Oh Wise Ones - Is My Rising TDS Related to Raising the KH/GH

Jonatk

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I am starting to get an algae problem after one year of having my 275L tank set up. I do a weekly 30% water change and remove debris from the gravel etc, and that keeps everything in check.
Water Quality normally
Ammonia 0
Nitrite 0
Nitrate 0 - 5
ph 7.2
I treat every day with Easy Life Liquid C02 and Easy Life Profito once a week, although I have now changed to Excel Flourish C02
I had lost a lot of fish at the beginning of the year and I was pointed towards my KH and GH levels being low, virtually 0 for both. So I started adding NT Labs KH buffer and Seachem Equilibrium to my tank water.
Now the PH is 7.8, KH and GH are both 6 - 7 using the NT labs Test Kits.
I also bought a TDS meter. Tap water tests at 100 and the tank has slowly risen to 460.
Plants are starting to acquire algae on their leaves and 2 days after doing the water change the glass will have a slime build up on it. I also have pin head size pieces floating around in what was crystal clear water.
I have noticed that my floating plants, Salvina Natans aren't growing too.

Has adding the equilibrium increased in TDS and given the algae everything it needs to grow faster, Or is it something else?
 

dw1305

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Hi all,
Now the PH is 7.8, KH and GH are both 6 - 7 using the NT labs Test Kits. I also bought a TDS meter. Tap water tests at 100 and the tank has slowly risen to 460.
Any salts you add to the water, become ions and raise the conductivity. TDS measurements are actually conductivity measurements, just estimated from the conductivity (in microS) multiplied by 0.64 to give ppm TDS. A rise in TDS doesn't tell you which ions you've added, just that you've added some more.

If you raise the amount of water you change, then the TDS will fall. If you add 1/2 tap water then the TDS will fall to 280 ppm (100 + 460) = 560, then divided by 2. I'd cut back on the Equilibrium, and probably stop the KH buffer. It isn't a product I've used, but it may contain a sodium salt (probably NaHCO3) and there are much cheaper/better ways of adding dKH.
I have noticed that my floating plants, Salvina natans aren't growing too.
That is useful to know, it means that the growth issues aren't CO2 related. Could you get a picture of the Salvinia?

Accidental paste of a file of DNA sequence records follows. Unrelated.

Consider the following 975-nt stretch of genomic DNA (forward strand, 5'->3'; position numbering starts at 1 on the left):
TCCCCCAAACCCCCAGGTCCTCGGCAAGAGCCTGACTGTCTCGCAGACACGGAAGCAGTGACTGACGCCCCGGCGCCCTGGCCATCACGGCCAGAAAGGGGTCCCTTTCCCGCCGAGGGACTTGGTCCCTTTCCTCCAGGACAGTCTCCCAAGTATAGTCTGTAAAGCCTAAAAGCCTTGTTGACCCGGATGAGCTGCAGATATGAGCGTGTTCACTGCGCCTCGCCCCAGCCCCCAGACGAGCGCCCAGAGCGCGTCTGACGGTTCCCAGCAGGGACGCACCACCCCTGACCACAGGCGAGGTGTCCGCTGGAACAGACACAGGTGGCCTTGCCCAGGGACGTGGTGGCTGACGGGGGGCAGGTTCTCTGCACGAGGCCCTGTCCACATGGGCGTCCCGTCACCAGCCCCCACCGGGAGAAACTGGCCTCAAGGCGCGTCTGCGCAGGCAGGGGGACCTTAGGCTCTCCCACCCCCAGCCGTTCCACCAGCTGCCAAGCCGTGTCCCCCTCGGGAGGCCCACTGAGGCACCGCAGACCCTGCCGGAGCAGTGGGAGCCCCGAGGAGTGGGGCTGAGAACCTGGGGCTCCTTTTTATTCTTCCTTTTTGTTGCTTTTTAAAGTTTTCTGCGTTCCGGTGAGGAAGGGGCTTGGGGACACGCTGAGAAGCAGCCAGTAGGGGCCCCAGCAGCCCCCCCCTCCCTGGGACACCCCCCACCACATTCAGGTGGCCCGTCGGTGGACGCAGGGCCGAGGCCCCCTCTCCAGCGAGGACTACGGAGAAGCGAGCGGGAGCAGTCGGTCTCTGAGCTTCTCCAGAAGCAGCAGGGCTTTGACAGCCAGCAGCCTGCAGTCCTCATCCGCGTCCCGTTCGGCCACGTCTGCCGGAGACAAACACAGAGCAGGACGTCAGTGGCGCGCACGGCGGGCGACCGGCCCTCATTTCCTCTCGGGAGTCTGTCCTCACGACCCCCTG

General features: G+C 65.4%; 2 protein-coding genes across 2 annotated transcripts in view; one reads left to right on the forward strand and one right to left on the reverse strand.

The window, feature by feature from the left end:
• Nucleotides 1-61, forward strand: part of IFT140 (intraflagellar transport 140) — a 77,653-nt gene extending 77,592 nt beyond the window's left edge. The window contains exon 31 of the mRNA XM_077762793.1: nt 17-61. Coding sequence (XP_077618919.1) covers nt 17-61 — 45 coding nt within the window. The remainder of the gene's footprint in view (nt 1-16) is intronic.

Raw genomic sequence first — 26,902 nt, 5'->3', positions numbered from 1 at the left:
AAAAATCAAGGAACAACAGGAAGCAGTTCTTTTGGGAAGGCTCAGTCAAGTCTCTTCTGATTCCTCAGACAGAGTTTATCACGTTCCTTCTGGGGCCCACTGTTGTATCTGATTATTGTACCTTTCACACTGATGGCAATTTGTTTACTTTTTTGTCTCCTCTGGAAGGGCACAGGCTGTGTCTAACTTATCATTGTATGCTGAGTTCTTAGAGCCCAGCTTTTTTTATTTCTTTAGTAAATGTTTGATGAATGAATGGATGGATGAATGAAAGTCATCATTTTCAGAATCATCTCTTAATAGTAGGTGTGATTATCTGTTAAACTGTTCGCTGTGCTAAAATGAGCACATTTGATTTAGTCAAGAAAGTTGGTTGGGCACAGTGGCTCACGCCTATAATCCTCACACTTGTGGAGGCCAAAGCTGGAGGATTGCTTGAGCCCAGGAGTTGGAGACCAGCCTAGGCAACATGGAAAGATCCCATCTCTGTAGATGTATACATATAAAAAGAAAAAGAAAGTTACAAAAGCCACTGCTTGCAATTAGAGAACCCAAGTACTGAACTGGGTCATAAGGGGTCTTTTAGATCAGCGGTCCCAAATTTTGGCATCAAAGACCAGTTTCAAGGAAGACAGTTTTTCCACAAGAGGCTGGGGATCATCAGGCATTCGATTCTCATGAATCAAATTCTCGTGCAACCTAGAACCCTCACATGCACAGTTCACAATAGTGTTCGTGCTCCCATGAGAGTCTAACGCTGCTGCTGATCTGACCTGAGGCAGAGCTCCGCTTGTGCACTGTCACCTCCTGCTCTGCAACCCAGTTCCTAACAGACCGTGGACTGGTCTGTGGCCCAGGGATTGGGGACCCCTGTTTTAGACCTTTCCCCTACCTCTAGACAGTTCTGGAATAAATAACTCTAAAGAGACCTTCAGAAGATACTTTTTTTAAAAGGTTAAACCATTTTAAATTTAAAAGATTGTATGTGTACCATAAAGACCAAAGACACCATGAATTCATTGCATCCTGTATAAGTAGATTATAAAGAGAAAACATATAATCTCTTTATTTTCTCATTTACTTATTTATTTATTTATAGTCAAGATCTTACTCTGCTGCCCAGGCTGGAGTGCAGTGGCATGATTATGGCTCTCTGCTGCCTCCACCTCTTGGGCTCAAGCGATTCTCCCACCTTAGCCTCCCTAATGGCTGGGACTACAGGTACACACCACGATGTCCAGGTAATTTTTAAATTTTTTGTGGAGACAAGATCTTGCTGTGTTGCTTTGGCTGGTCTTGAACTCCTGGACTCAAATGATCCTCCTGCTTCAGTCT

Easy Life Profito
Are you adding any other fertilisers? Profito doesn't contain any nitrate (NO3-) or phosphates (PO4---), despite what the sellers of Profito tell you, plants need lots of them, they are two of the three macro-nutrients (potassium (K) is the other one).

cheers Darrel
 

dw1305

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Hi all,
What are the GH and KH of your tap water?
The OP (@Jonatk ) should be able to get values from their watery supplier, but they are going to be fairly low, just because the TDS value is ~100ppm, meaning there aren't many ions of any description.

cheers Darrel
 

Jonatk

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Tyneside
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HI @dw1305, done a close to 50% water change tonight and the TDS is down to 316. I'll leave it another 24/48 hours before doing another. Typically what should the reading be?
Its been hard to get a picture of the Salvina. In general it is all very small with slight brown edging to the leaves and stunted roots. It used to need culling on a weekly basis. At the time I lost the fish, I also remember the java fern dying off too. ( see attached photo - holes in it ) I have had to start again with a lot of the plants. At the moment algae it forming on most surfaces. I have Purigen in the external to remove some tannins from the water at present, and I don't treat with any other ferts.
You mentioned cheaper ways to raise KH, what would you suggest. Should I still try to raise GH too.
Sorry about all these questions but there aren't any Aquatic shops in the North East with any decent knowledge.

Cheers
Jon
 

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dw1305

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Hi all,
@Jonatk, the tank looks fine (like ) and your plants still look reasonably healthy.
Typically what should the reading be?
There isn't a set value, it depends on where you start. Basically if your TDS value keeps on rising you need to change a bit more water.

Have a look at <"Setting up a ...."> and <"No water change.....">.
n general it is all very small with slight brown edging to the leaves and stunted roots. It used to need culling on a weekly basis.
and I don't treat with any other ferts.
OK, your plants are now lacking one of the essential nutrients for plant growth, there are fourteen of them and plants need them all in differing amounts. Have a look at the <"Liebig's law of the minimum"> link (in the linked thread).

Because Salvinia is a floating plant you can discount carbon (C) and oxygen (O), the plant has access to these from the atmosphere. That leaves (in order of how much plants need of them)
  • The three macro elements, which are nitrogen (N), phosphorus (P), potassium (K) (but plants actually need a lot more N & K than they do P.).